New digital archive at UW Law Library: “Bhopal: Law, Accidents and Disasters in India”

Bhopal 25-yr anniversaryA digital archive launched this fall at UW Law Library sheds light on the legal aspects of the world’s worst industrial disaster. According to Marc Galanter, UW professor emeritus of law and South Asian studies, more than 20,000 people died and hundreds of thousands more were injured as a result of the 1984 chemical leak that took place in Bhopal, India.

Marc GalanterThe new online collection, “Bhopal: Law, Accidents and Disasters in India,” also commemorates the role Galanter played in trying to secure compensation for the victims. At the time of the spill, he was one of only a few American scholars working on Indian law. He signed on to help the Indian government keep the case in the United States, where plaintiffs believed they would get fairer, and faster, treatment.

“We were arguing that India’s judicial system was not equipped to handle a case of Bhopal’s magnitude and complexity. Its backlog on civil cases was massive, and Indian tort law was undeveloped,” says Galanter of his testimony before a US federal court.

Representatives for Union Carbide Corporation, the American parent of the subsidiary that managed the Bhopal plant and the defendants in the case, wanted the lawsuits to be heard in Indian courts. A judge ultimately ruled in Union Carbide’s favor, a verdict Galanter attributes to misleading testimony about the capacity of the Indian courts.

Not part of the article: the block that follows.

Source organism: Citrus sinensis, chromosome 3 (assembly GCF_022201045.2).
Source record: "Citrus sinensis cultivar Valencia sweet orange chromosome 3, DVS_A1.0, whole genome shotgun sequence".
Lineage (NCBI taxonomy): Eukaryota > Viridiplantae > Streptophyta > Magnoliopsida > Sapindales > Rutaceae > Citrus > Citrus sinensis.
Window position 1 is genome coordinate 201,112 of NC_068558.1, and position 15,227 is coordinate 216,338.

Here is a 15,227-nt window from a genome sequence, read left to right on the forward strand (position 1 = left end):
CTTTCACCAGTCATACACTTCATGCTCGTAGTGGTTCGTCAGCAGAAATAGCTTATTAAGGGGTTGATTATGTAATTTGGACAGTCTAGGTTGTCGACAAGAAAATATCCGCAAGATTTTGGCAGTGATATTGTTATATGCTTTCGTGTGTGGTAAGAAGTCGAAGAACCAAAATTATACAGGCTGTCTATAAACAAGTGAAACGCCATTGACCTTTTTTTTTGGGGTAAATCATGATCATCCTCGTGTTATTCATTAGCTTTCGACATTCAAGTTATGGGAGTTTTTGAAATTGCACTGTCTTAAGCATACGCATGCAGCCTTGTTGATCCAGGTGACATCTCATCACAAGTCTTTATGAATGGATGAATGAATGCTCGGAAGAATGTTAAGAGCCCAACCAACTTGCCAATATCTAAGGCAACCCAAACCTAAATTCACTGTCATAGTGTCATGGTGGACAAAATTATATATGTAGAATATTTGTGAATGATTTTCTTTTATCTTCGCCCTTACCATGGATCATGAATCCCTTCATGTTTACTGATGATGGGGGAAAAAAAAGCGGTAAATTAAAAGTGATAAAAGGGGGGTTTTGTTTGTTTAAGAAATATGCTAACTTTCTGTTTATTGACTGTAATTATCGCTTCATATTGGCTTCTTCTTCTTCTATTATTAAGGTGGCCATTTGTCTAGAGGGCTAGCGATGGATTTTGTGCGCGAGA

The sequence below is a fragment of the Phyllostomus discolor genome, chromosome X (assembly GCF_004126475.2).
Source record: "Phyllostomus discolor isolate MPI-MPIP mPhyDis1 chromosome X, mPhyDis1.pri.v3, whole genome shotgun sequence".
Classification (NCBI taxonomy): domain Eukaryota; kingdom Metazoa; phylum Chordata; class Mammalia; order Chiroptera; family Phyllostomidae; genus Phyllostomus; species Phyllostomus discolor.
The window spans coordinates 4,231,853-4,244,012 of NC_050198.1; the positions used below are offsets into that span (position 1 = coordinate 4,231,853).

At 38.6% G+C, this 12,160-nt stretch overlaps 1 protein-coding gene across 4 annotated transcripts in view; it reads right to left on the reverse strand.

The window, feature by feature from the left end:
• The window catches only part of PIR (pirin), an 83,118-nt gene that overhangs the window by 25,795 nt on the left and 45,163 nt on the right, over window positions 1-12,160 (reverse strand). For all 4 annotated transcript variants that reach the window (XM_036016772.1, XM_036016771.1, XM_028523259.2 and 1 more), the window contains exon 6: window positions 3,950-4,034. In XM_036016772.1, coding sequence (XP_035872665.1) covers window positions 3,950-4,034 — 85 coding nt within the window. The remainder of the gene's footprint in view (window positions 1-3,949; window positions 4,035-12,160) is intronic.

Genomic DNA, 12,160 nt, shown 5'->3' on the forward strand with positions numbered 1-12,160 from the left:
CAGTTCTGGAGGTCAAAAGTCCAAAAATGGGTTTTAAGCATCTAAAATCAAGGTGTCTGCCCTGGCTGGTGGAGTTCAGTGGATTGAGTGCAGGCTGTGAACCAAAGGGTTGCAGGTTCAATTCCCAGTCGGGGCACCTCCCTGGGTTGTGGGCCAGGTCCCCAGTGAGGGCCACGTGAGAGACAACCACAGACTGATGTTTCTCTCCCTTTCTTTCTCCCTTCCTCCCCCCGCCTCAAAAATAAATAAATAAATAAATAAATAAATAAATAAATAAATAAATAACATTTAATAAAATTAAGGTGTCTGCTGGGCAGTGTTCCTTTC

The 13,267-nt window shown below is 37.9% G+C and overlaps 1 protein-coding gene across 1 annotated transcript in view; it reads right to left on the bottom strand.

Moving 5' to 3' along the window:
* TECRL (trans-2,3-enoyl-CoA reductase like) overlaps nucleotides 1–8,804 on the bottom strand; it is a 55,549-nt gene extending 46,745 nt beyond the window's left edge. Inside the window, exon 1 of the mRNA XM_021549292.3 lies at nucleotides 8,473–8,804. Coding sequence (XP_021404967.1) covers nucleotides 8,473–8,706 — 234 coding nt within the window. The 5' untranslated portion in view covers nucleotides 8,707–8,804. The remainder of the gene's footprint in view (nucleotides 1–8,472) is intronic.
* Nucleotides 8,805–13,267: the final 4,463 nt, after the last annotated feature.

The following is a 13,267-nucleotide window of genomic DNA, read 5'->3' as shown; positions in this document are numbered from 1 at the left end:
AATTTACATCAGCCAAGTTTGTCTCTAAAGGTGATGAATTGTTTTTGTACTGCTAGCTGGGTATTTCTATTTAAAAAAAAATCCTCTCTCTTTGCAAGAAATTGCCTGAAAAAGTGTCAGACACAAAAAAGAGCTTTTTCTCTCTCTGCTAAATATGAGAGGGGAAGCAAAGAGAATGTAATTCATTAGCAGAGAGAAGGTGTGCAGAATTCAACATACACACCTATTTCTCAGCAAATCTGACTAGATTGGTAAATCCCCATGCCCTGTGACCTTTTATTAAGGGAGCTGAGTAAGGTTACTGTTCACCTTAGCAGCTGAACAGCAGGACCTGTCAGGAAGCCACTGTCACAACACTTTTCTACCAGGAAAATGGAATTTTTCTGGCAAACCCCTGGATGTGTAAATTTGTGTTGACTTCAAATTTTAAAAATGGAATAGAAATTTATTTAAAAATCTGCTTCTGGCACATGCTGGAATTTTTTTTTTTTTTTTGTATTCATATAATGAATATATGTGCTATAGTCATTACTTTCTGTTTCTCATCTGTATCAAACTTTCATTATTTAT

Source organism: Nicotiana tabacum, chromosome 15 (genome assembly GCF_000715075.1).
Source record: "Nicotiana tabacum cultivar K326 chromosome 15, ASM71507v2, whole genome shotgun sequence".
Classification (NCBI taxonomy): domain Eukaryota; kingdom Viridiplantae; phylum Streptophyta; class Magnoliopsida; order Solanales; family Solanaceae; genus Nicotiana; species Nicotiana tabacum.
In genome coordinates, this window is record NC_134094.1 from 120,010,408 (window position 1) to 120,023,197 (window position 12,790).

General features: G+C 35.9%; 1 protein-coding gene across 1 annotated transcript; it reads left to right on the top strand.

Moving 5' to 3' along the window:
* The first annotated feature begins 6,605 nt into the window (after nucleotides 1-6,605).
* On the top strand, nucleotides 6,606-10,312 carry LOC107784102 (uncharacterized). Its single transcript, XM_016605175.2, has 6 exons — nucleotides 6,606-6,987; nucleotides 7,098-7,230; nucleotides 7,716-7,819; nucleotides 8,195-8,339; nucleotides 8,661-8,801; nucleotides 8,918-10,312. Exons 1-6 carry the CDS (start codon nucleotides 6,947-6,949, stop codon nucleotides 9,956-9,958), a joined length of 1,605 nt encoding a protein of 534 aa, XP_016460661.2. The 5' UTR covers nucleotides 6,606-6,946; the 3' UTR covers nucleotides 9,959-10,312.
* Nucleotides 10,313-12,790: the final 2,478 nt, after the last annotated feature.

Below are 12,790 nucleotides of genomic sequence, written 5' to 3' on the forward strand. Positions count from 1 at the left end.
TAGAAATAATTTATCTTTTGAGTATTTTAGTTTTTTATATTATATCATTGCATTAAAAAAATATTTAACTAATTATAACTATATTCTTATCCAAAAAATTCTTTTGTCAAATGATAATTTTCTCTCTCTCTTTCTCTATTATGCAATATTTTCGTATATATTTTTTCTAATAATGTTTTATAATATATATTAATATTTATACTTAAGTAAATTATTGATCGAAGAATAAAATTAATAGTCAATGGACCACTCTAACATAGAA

For Bhopal’s victims, justice has not been served by India or its judicial system, he says: “More than three decades later, many of the survivors are still seeking adequate compensation. The site has yet to be fully cleaned up, and reforms to help prevent future accidents have been insufficient.”

Now, thanks to gifts amounting to $30,000, Galanter’s extensive collection of legal documents and news clippings relating to the American and Indian lit­igation has been digitized and housed at UW Law Library. The searchable archive contains more than 3,600 items and is expected to grow.

Support for the project comes from lawyers Michael Ciresi and Bruce Finzen, who represented the government of India in the Bhopal matter, along with Gary Wilson, a Minneapolis attorney and UW Law School graduate. As a law student, Wilson worked with Galanter to prepare his testimony in 1985.